Head of ETF Strategy @ WisdomTree Europe
Nizam Hamid has worked at most of the major ETF issuers in Europe.
Starting out as a humble analyst in the 1990s, he worked his way through UBS, Deutsche Bank, BlackRock and Lyxor before his current role as head of ETF strategy for WisdomTree Europe.
Nizam talks to Jobs In ETFs about the crisis of confidence in French banks when he was at Lyxor, his search throughout his career for new opportunities and the importance of working for a company that can add value for clients.
That education challenge was critical in the early years, and remains so today, as we’ve moved away from market cap to smart beta. It’s still about education.
JE: How did you get into the ETF industry and how did it progress?
Nizam: I read economics and during the summers I interned as a small company equity analyst, which led to an offer from UBS in London to join its analyst team. I moved to Japan with UBS and worked there for four years, and I was ranked a top quant analyst in a Greenwich Associates survey. And then I left UBS to BZW, the precursor to Barclays Capital, working mostly on factors and quant portfolios for non-domestic clients.
I came back to the UK for personal reasons and moved on to Nat West. In 1996 I was rated the number one quant analyst in Europe.
Then at Deutsche Bank, I worked with the X-tracker team which included Manooj Mistry and others, and saw how ETFs worked from a sales and distribution perspective. At that time ETFs were relatively expensive – nothing with a single digit basis point TER – and even with futures trading at discount there was still growing interest in ETFs.
When iShares approached me in 2008, I thought it was a very interesting opportunity as they were completely focused on the ETF message and business model and getting these funds out to a broader range of clients, and the dedication of resources was on another scale.
I left iShares in 2010 to join Lyxor as deputy head of their ETF business and it was the number two provider in Europe. This was just before the crisis of confidence with French banks, and that coincided with a very public debate around replication techniques – physical versus swap-based structures. Lyxor was an entirely swap-based issuer. CDS spreads and rates rose dramatically so in terms of counterparty risk, clients needed to be more convinced about the synthetic structure even though it was robust and that became relatively challenging.
I left in November 2012. After working as a consultant for FTSE – I still sit on three of their index committees- and 18 months at a small hedge fund, I came to WisdomTree.
JE: WisdomTree Europe co-CEO Hector McNeil described your hire in 2015 as a “coup” for the company. What tempted you to join WisdomTree after your wealth of experience?
Nizam: WisdomTree was a very interesting opportunity as it was much more focused on targeting smart beta, a strategy that exists here but you can’t buy what we offer from any other issuer. I was tempted by the uniqueness of the offering.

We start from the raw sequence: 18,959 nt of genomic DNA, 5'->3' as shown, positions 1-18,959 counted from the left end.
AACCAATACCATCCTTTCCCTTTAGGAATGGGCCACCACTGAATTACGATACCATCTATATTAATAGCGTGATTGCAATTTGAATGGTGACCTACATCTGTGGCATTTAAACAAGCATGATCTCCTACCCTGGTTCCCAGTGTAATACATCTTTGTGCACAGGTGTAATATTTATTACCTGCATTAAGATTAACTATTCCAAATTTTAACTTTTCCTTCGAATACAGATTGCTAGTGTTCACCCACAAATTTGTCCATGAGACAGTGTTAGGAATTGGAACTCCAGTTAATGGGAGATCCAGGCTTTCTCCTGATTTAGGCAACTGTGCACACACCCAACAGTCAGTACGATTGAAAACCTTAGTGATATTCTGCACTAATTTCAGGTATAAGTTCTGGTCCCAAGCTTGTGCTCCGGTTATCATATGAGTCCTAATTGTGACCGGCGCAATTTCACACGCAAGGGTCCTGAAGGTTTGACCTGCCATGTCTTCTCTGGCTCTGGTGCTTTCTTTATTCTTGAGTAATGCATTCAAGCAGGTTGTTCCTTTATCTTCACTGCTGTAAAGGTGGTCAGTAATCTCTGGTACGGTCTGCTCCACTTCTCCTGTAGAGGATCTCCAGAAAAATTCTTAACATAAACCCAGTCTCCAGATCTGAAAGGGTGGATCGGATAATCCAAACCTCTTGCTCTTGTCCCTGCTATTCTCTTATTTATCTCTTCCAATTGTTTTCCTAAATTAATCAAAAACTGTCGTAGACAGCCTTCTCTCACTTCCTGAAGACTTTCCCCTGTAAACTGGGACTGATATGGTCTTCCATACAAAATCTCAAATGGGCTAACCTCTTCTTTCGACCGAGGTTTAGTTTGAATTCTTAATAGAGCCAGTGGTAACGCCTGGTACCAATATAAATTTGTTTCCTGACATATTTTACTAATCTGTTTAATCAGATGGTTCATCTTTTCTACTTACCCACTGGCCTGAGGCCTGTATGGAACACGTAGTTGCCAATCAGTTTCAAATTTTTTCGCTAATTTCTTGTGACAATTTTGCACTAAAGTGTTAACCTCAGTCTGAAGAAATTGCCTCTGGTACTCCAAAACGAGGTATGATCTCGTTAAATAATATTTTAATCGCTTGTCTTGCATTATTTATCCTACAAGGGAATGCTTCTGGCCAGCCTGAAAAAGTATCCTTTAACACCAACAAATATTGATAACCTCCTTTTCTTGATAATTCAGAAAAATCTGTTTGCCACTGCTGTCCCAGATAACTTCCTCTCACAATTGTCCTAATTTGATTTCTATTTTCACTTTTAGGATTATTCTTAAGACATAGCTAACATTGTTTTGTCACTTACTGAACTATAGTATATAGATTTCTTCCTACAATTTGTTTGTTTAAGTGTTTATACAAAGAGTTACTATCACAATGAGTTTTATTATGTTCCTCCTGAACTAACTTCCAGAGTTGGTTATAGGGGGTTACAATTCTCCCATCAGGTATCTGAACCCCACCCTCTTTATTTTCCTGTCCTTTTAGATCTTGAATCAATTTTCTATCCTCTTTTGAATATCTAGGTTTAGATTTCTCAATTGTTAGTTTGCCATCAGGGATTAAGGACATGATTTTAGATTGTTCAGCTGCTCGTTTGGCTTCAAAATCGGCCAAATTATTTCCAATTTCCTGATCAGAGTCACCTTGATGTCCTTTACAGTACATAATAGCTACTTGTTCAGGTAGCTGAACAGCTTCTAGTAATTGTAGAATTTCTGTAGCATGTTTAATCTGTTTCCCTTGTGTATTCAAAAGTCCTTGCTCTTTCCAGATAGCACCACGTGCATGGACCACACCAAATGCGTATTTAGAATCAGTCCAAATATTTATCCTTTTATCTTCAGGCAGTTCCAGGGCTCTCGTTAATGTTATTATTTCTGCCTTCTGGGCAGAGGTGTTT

If all you’re doing is licensing an index, the same index everyone else is licensing, it just becomes a conversation with clients about fees. When we talk to clients it’s all about differentiating what we do and how we can add value through smart beta.
JE: As you moved up throughout your career, what questions were you asking yourself when it came to taking the next step? Can you give some examples?
Nizam: When I joined iShares, I knew I would be joining Lee Kranfeuss and the leading issuer in Europe, and that was very attractive. It made sense to go. At Lyxor, it was a chance to be deputy head of business with a broader scope of involvement across many areas, and was also a completely different opportunity to past roles. At WisdomTree, as I have described, we have unique products and an edge, and that produces a totally different conversation with clients.
JE: What has been your biggest challenge so far?
Nizam: At the onset of my career, at Deutsche and even at iShares, it was getting people to understand why they would buy ETFs. It wasn’t a given. In the institutional space investors were using other products and were hearing a lot about ETFs but not always buying them.
That education challenge was critical in the early years, and remains so today, as we’ve moved away from market cap to smart beta. It’s still about education. A lot of what we do is non-standard; it’s not super complex, but non-standard, and a case of explaining how ETFs fit into portfolios and model portfolios.
JE: And conversely, what has been a big highlight of your career?
Nizam: At iShares we kept our number one position for many years, even throughout the credit crisis of 2008. You saw people putting money into ETFs during that time. There were outflows from the rest of the industry but ETFs grew assets. I’m not saying it was counterintuitive but clearly people were happy to buy low-cost and transparent passive products.
It was gratifying. There was a real buzz. It was also a time of change of ownership from BGI to BlackRock, but the fact we could still gather assets meant there was a positive vibe in the office.
JE: What would your career advice be to people wanting to enter the ETF industry now?
Nizam: Find an area where you’ve really got a chance to show how you add value to clients. There is so much commoditisation as the market has become so competitive and the world of five or six basis point TER products is not great.
I would advise searching for a niche player. Wherever you go, it’s important to understand the mechanics and the nitty gritty.
JE: What would you say are the biggest trends in the industry?
Nizam: We’re seeing a shift in investors’ use of ETFs and there is big growth of Robo Advisers and low-cost ETFs, which is great. With MiFID II you will see change as to how people pay for products and advice, and there will be greater transparency, which is something the FCA has been looking at too.